South African labor unions have never been easy to deal with. The country is notorious for outbreaks of violence related to negotiations between unions and mining companies. Once again, the situation is getting tense. The South African National Union of Mineworkers (NUM) announced that its members were ready to go on strike.
Workers want higher wages. The negotiations between miners and unions, however, have not lead to any consensus agreement. Miners, who have suffered from lower gold prices this year, cannot afford another wage hike. On the other side, unions do not want to lose any ground.
Who is affected?
Among miners who operate in South Africa are AngloGold Ashanti (ADR) (NYSE:AU), Harmony Gold Mining (ADR) (NYSE:HMY) and Gold Fields (ADR) (NYSE:GFI). Harmony is the most exposed company. It gets 91.6% of its total production from operations in South Africa. AngloGold gets 32.8% of its gold production from South African mines, while Gold Fields gets 17.2%.
AngloGold has already had a strike this year
AngloGold faced an illegal strike in the second quarter. Fortunately for the company, the strike did not last long enough to create any substantial damage. AngloGold's South African unit's cash costs per ounce rose 14.2% in comparison with the second quarter of 2012. The company had to invest in safety measures to curtail fall-of-ground incidents.
Falling gold prices have made AngloGold strive to battle costs. The company has reduced its capital expenditures forecast for 2013 by 8%. In addition, it has omitted its interim dividend. The company finds it difficult to operate profitably at the current level of gold prices despite all cost-cutting measures, and a strike would only make things worse.
Harmony Gold is very exposed to South Africa
It's easy to see that Harmony gold is overwhelmingly dependent on its South African operations, which puts the company at the biggest risk in case of a massive strike. The company did not manage to make any profit in the second quarter due to falling gold prices.
However, gold prices have bounced 16% higher from their lowest levels and now Harmony has a chance to operate profitably in the third quarter. The company has managed to reduce its cash costs to $1,156 per ounce, down 9% from the results of the first quarter. If the strike spreads among unions, Harmony's operations could become paralyzed.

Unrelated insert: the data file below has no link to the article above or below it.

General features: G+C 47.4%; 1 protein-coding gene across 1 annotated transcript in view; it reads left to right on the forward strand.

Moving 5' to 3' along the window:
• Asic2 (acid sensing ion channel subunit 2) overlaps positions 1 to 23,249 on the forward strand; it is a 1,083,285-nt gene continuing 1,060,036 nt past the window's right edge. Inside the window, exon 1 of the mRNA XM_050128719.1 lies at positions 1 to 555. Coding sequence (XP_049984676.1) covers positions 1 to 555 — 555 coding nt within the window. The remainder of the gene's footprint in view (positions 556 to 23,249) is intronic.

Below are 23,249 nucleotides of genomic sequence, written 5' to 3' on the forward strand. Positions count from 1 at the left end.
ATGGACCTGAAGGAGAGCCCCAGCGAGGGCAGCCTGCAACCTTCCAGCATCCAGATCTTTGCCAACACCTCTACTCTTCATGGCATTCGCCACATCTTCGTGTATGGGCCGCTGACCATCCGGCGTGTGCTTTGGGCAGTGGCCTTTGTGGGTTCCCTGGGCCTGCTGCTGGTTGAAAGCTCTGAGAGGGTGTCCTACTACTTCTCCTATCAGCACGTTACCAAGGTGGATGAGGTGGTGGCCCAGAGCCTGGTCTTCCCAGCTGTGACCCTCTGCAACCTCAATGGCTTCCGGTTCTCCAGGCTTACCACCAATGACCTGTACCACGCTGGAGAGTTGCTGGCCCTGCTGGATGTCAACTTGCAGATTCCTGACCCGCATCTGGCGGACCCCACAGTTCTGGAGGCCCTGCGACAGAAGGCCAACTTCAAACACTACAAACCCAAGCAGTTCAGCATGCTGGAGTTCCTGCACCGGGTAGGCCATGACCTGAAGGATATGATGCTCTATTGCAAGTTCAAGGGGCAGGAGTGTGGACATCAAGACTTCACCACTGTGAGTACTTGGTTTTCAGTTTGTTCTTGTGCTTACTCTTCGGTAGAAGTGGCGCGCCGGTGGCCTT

Gold Fields tries to improve its cost profile
Just like AngloGold, Gold Fields had to omit its interim dividend. The company reported that its all-in sustaining costs rose 8.6% to $1,416 per ounce. This means that Gold Fields would not be profitable if gold prices stay where they are right now.
In an attempt to improve its cost profile, Gold Fields announced a $300 million deal to purchase three Australian mines from Barrick Gold. These mines operated at all-in sustaining costs of $1,145 per ounce in the first half of this year. The thing that might concern investors about the purchase is the fact that Gold Fields decided to spend this money instead of saving it.
Gold Fields' South Deep project in South Africa was supposed to break even this year. However, the company has stated that it is still cash negative. A possible strike would only deepen the existing problems.
In addition to falling gold prices, which is a universal problem for all gold miners, these South African miners carry additional risks. All three miners were unable to operate profitably in the second quarter of this year, mostly because they had relatively high costs of production; this is why they would vigorously oppose wage increases proposed by unions.
On the other side, unions are not likely to be cooperative. The strike could last for a long time, and outbreaks of violence and physical damage to mines are also possible, as it has happened before.
In the current market, investors can find gold miners that have lower costs and operate in safer countries. I expect more downside for these three stocks.
Vladimir Zernov has no position in any stocks mentioned. The Motley Fool has no position in any of the stocks mentioned. Try any of our Foolish newsletter services free for 30 days. We Fools may not all hold the same opinions, but we all believe that considering a diverse range of insights makes us better investors. The Motley Fool has a disclosure policy.